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3 Bumps

What's with the forclosure mess?

I get that if these were not done correctly it could be unfair to some in some way and the forclosures should be investigated and the people who signed off on them and their superiors should be fired. It sounds like an issue of incompetence in the workplace to me. Someone tells them to just get it done.
What I don't get is why are they so freaked out about about this. These people have not paid their house note and they have been through the process to a point at least. Yes, they admittedly did not read or do something they should have but these issues are not happening to people who ARE making payments. Are they not just prolonging the inevitable? What exactly is it that they say is so detrimental to the homeowner?

Answer Question

Asked by itsmesteph11 at 7:53 AM on Oct. 8, 2010 in Politics & Current Events

Level 39 (113,405 Credits)
Answers (12)
  • We missed our house payment ONCE. ONCE. And lost our house last month. Over missing ONE payment.

    You have no idea the things banks are doing to people these days.

    Answer by WomanWitty at 8:19 AM on Oct. 8, 2010

  • We also missed one payment and the process began immediately.

    We, fortunately did not lose our house but we easily could have because the people at the bank weren't reading the paperwork we were sending.

    We sent the same set of forms in SEVEN times over a period of 9 bullshit.

    Answer by UpSheRises at 8:55 AM on Oct. 8, 2010

  • What exactly is it that they say is so detrimental to the homeowner?
    Wow, so the borrowers are required to follow everything to the letter, but the banks can do whatever, including break the law? That is what got us into this mess. It is not just the so-called robo-signers signing off on things that are *probably* correct because someone else has done the work. There is a lot more to this who legally owns the mortgages and how much of them they own. I think it is blatant abuse. They are required by law to dot every I and cross every T. And they are not allowed to cut corners just because it is more convenient to foreclose on hundreds of homes every day rather than just 50. Look at the first two posters, they are a perfect example.

    Answer by stacymomof2 at 9:26 AM on Oct. 8, 2010

  • I don't know enough about the original question to really comment..I've been really busy and am out of the loop on a few things..forgive me.

    I would just like to express the importance of knowing EXACTLY what any piece of paper you sign really means. "Legalese" can be hard to understand and there is absolutely no shame in not understanding it. It is so important to have things reviewed by someone on the outside of the issue..preferably an attorney. A couple hundred dollars to the lawyer can save so much grief.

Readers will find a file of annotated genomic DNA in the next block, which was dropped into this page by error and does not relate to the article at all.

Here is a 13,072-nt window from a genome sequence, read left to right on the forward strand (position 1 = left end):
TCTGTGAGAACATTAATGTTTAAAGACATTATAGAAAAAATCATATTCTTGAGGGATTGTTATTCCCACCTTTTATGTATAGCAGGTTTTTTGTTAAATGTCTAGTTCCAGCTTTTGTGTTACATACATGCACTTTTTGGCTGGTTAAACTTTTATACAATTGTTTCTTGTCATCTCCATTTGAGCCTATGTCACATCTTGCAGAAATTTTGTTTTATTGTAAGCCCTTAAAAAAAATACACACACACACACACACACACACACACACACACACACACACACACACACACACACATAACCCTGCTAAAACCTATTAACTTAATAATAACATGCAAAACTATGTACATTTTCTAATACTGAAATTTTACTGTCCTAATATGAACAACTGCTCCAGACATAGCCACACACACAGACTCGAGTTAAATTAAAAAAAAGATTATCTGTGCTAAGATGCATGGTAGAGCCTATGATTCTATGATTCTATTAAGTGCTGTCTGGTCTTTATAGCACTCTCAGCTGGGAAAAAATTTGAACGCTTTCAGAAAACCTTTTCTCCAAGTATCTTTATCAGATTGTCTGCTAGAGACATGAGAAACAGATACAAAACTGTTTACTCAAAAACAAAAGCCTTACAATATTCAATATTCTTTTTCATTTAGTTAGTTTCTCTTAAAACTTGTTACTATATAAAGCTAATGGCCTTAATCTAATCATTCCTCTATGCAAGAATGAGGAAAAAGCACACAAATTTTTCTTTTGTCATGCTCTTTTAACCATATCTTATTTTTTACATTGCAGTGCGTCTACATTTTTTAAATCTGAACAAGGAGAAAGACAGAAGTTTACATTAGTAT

I sympathize with the first 2 posters, I am guessing that somewhere in all your paperwork is a loophole/provision allowing this to happen. IMO, it is very wrong even if it is in the contract...1 month...geesh! It is also IMO that is a waste of resources for the banks especially with today's glutted housing market.

    Answer by yourspecialkid at 9:44 AM on Oct. 8, 2010

  • I was a real estate paralegal for 12 yrs. Mortgage companies would lend buyers more then 110% of the value of their homes with no down payments needed and a balloon payment (ARM) then the housing market took a downward turn and homes dropped in value. People now tried to refinance their loans only to find out that they owed more than the value of their homes. In my opinion, the banks and mortgage companies were at fault. This entire mess was caused by greed. Banks wanting more mortgages, sellers wanting more money for their homes, buyers buying homes they could not afford. Common sense was not applied, People just want more then they need.

    Answer by depressedmom65 at 10:18 AM on Oct. 8, 2010

  • the importance of knowing EXACTLY what any piece of paper you sign really means.
    Right...unlike the foreclosing note signers...who were signing paper after paper WITHOUT ANY REVIEW AT ALL. That is what the issue is here.

    Answer by stacymomof2 at 10:34 AM on Oct. 8, 2010

  • The mortgagees....banks,etc. ...admitted they did not even read details and did not even know if the property needed to be foreclosed!! That was a criminally negligent error. This is how the economy was screwed...starting in the 2002,2003 time frame. Makes me angry at those stupid loan officers,etc. whoever.

    Answer by gertie41 at 12:28 PM on Oct. 8, 2010

  • I worked with a guy that was so aloof about his mortgage. I personally do not think he should have qualified in the first place. He lost his home and his job in a matter of 3 months. Some people should not have gotten home loans, period!!

    Answer by parrishsky at 1:38 PM on Oct. 8, 2010

  • These people have not paid their house note and they have been through the process to a point at least

    and the man who owned his home outright? what had HE done to be foreclosed upon?


    Answer by autodidact at 1:44 PM on Oct. 8, 2010

  • It’s come to this because banks took a giant record- keeping shortcut to feed the insatiable hunger for securities backed by mortgages. They were too busy to do what had been done throughout U.S. history: record in a public deed room at the county courthouse each time a piece of property changed hands and each time a lien was filed.
    auto's link...I heard about this on NPR...I was driving in rush hour and so didn't get the details...but this is what I was talking about regarding the inability to say who even owned the property.

    Answer by stacymomof2 at 2:37 PM on Oct. 8, 2010

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